additional picture

Expert: Dr. Alexander Strasoldo Dr. Alexander Strasoldo
+43-1-515 60-556

alexander.strasoldo@dorotheum.at

15.10.2013 - 18:00

Dosažená cena: **
EUR 29.580,-
Odhadní cena:
EUR 15.000,- do EUR 18.000,-

Johann Conrad Seekatz


(Grünstadt 1719–1768 Darmstadt) Venus and Adonis, oil on panel, 63 x 80 cm, framed We are grateful to Dr. Gerhard Kölsch, Frankfurt am Main, for his help in identifying the artist. His certificate from August 2013 is available. Dr. Kölsch writes in his certificate: ‘This painting of Venus and Adonis, entirely unknown among scholars to date, is not only a masterpiece from Seekatz’s late period, but also a remarkable testimony of the artist’s devotion to mythological Baroque painting of French and Flemish making. The present work substantially adds to our knowledge of the multifaceted oeuvre of this Darmstadt-based painter…’ Johann Conrad Seekatz, who came from a family of artists active in the Palatinate and was trained as a church painter, became apprenticed to the Palatine court painter Ph. H. Brinckmann in Mannheim in 1748. In 1753 he was appointed second court painter to Landgrave Louis VIII of Hesse-Darmstadt. In Darmstadt, Seekatz painted biblical and mythological subjects, as well as animal pieces and occasionally also portraits. On the Frankfurt art market, his small genre scenes painted ‘in the Dutch manner’ were soon much in demand. He received numerous commissions not only from Privy Councillor Goethe, but also from the Count de Thoranc, known as ‘Royal Lieutenant’ (see Goethe’s Poetry and Truth). Around 1765, Seekatz began to devote himself to a group of large mythological subjects such as the Narcissus in Frankfurt (see fig.1). A highlight is the series of seventeen overdoors in Braunshardt Palace for George William of Hesse (today Wolfsgarten Palace and Schlossmuseum Darmstadt). The present composition reveals several stylistic features that securely tie it to Seekatz’s oeuvre. The draperies, with their deep, sharp, and angular folds, as well as the pink cloak of Venus, one end floating freely in the wind, appear entirely typical of Seekatz’s art. The rendering of Venus and Adonis stands out for its light, vibrant, and in parts sketchy brushwork. Especially in the passage of the sky, the paint is applied so thinly that reddish underpainting shines through; by contrast, other areas show what is almost an impasto treatment. Solely the protagonists seem to have been executed more carefully; however, the faces of Adonis and the putti are nevertheless rather coarsely painted, which lends the depiction a most lively and even virtuoso character. Seekatz employed this sketchy style as an artistic means of expression around 1760–65 (compare Apollo Chasing Daphne, c. 1765, Hessisches Landesmuseum Darmstadt, and Allegory of the Four Seasons, c. 1762, Freies Deutsches Hochstift, Frankfurt am Main). What is also typical of this period, which marks the transition to the artist’s late work, is not least the palette of light coloured pastel shades, dominated by pink, light blue, turquoise, and brownish nuances. The stylistic features and similarities in terms of figure style and composition described above allow us to date the painting around 1765. The composition Luna and Endymion (c. 1765, oil on panel, 63.5 x 80 cm), which appeared on the Southern German art market, was probably conceived as a pendant to the present work.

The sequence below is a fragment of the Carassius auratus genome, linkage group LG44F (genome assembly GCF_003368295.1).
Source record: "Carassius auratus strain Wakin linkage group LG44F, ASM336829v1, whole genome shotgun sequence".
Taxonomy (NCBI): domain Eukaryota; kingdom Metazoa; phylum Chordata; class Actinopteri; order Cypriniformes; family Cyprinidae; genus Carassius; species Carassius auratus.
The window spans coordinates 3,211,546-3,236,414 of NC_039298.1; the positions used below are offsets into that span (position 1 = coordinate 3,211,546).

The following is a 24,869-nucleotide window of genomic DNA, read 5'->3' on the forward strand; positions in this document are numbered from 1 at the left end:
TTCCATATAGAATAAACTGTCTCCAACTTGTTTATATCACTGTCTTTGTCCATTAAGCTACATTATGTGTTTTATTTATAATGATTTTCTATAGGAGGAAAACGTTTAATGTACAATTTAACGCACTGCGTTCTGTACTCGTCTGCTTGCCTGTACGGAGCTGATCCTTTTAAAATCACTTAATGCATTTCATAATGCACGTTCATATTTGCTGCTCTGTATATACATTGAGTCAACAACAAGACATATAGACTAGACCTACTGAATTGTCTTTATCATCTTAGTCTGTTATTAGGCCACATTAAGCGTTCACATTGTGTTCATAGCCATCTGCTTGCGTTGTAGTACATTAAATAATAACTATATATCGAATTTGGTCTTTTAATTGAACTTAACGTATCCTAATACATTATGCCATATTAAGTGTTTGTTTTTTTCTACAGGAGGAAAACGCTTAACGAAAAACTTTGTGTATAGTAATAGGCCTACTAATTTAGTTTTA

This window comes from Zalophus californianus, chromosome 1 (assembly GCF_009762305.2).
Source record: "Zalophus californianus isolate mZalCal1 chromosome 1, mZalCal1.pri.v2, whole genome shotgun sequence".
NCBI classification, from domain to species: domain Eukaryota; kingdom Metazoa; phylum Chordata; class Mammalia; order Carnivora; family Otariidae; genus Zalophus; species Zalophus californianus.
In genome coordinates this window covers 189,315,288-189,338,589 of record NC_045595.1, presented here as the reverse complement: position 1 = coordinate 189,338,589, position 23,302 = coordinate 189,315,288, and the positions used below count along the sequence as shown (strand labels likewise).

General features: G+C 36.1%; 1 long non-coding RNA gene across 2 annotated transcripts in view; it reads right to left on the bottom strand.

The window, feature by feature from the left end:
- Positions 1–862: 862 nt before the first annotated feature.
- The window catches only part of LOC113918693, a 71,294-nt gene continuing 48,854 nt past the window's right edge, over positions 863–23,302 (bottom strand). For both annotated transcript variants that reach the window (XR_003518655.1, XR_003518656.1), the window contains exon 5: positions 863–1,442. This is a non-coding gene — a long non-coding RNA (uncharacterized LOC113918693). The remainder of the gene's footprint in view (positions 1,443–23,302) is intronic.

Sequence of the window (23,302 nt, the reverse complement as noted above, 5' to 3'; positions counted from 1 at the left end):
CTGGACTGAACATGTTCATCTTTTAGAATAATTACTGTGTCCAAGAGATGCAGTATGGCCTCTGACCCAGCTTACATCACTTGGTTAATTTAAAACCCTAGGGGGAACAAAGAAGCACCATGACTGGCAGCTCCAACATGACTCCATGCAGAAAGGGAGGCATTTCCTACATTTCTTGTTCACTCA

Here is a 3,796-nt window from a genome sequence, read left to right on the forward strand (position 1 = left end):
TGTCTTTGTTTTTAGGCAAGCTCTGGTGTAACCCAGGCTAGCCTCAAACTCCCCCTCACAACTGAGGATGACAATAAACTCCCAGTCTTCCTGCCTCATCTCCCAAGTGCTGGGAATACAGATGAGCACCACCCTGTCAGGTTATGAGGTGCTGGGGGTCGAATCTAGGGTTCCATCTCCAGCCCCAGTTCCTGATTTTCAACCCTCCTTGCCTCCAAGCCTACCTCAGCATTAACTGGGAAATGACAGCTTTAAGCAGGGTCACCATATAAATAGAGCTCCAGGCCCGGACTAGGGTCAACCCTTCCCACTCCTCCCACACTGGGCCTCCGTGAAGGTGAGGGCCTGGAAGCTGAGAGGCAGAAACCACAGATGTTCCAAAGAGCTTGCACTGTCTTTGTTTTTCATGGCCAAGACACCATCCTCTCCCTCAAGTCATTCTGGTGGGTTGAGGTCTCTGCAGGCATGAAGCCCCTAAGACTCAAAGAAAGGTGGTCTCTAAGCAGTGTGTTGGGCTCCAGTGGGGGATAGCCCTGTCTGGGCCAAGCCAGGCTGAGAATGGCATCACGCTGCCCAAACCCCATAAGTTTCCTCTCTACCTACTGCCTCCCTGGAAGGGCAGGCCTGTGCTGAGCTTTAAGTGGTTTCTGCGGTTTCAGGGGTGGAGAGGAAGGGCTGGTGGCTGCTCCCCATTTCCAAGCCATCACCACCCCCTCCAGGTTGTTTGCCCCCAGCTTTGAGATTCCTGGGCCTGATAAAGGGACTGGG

additional picture

Expert: Dr. Alexander Strasoldo Dr. Alexander Strasoldo
+43-1-515 60-556

alexander.strasoldo@dorotheum.at


Horká linka kupujících Po-Pá: 9.00 - 18.00
old.masters@dorotheum.at

+43 1 515 60 403
Aukce: Obrazy starých mistr?
Datum: 15.10.2013 - 18:00
Místo konání aukce: Vídeň | Palais Dorotheum
Prohlídka: 05.10. - 15.10.2013


** Kupní cena vč. poplatku kupujícího a DPH